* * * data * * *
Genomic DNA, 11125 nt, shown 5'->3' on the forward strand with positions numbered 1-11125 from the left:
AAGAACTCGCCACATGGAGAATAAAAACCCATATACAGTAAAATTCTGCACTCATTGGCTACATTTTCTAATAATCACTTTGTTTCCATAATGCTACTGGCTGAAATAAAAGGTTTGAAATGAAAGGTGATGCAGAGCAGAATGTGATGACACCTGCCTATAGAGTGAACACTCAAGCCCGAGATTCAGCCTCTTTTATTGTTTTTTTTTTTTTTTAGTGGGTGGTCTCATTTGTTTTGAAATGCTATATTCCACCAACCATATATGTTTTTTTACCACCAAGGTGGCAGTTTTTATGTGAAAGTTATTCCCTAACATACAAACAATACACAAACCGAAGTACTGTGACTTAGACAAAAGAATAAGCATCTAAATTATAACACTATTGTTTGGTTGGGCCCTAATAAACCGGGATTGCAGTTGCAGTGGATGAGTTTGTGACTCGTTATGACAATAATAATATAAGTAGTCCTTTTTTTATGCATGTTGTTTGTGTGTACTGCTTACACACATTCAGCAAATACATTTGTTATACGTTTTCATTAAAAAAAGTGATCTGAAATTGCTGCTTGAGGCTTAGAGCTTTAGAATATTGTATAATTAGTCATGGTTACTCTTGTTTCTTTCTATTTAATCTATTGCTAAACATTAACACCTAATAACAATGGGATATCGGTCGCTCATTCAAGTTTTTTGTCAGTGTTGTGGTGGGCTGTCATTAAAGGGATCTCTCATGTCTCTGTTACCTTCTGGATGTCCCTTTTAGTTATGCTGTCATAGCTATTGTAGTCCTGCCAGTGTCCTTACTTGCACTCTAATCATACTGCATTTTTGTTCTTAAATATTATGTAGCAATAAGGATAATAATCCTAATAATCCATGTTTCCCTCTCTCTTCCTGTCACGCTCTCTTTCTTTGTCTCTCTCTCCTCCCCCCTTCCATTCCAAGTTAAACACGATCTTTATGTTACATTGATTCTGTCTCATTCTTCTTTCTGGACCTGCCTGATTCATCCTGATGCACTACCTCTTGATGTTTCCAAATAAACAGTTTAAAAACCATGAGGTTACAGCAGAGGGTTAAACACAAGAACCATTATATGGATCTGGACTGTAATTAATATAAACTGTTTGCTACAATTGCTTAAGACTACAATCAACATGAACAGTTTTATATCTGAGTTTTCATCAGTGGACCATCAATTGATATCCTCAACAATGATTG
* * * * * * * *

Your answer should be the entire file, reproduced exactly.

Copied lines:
Genomic DNA, 11125 nt, shown 5'->3' on the forward strand with positions numbered 1-11125 from the left:
AAGAACTCGCCACATGGAGAATAAAAACCCATATACAGTAAAATTCTGCACTCATTGGCTACATTTTCTAATAATCACTTTGTTTCCATAATGCTACTGGCTGAAATAAAAGGTTTGAAATGAAAGGTGATGCAGAGCAGAATGTGATGACACCTGCCTATAGAGTGAACACTCAAGCCCGAGATTCAGCCTCTTTTATTGTTTTTTTTTTTTTTTAGTGGGTGGTCTCATTTGTTTTGAAATGCTATATTCCACCAACCATATATGTTTTTTTACCACCAAGGTGGCAGTTTTTATGTGAAAGTTATTCCCTAACATACAAACAATACACAAACCGAAGTACTGTGACTTAGACAAAAGAATAAGCATCTAAATTATAACACTATTGTTTGGTTGGGCCCTAATAAACCGGGATTGCAGTTGCAGTGGATGAGTTTGTGACTCGTTATGACAATAATAATATAAGTAGTCCTTTTTTTATGCATGTTGTTTGTGTGTACTGCTTACACACATTCAGCAAATACATTTGTTATACGTTTTCATTAAAAAAAGTGATCTGAAATTGCTGCTTGAGGCTTAGAGCTTTAGAATATTGTATAATTAGTCATGGTTACTCTTGTTTCTTTCTATTTAATCTATTGCTAAACATTAACACCTAATAACAATGGGATATCGGTCGCTCATTCAAGTTTTTTGTCAGTGTTGTGGTGGGCTGTCATTAAAGGGATCTCTCATGTCTCTGTTACCTTCTGGATGTCCCTTTTAGTTATGCTGTCATAGCTATTGTAGTCCTGCCAGTGTCCTTACTTGCACTCTAATCATACTGCATTTTTGTTCTTAAATATTATGTAGCAATAAGGATAATAATCCTAATAATCCATGTTTCCCTCTCTCTTCCTGTCACGCTCTCTTTCTTTGTCTCTCTCTCCTCCCCCCTTCCATTCCAAGTTAAACACGATCTTTATGTTACATTGATTCTGTCTCATTCTTCTTTCTGGACCTGCCTGATTCATCCTGATGCACTACCTCTTGATGTTTCCAAATAAACAGTTTAAAAACCATGAGGTTACAGCAGAGGGTTAAACACAAGAACCATTATATGGATCTGGACTGTAATTAATATAAACTGTTTGCTACAATTGCTTAAGACTACAATCAACATGAACAGTTTTATATCTGAGTTTTCATCAGTGGACCATCAATTGATATCCTCAACAATGATTG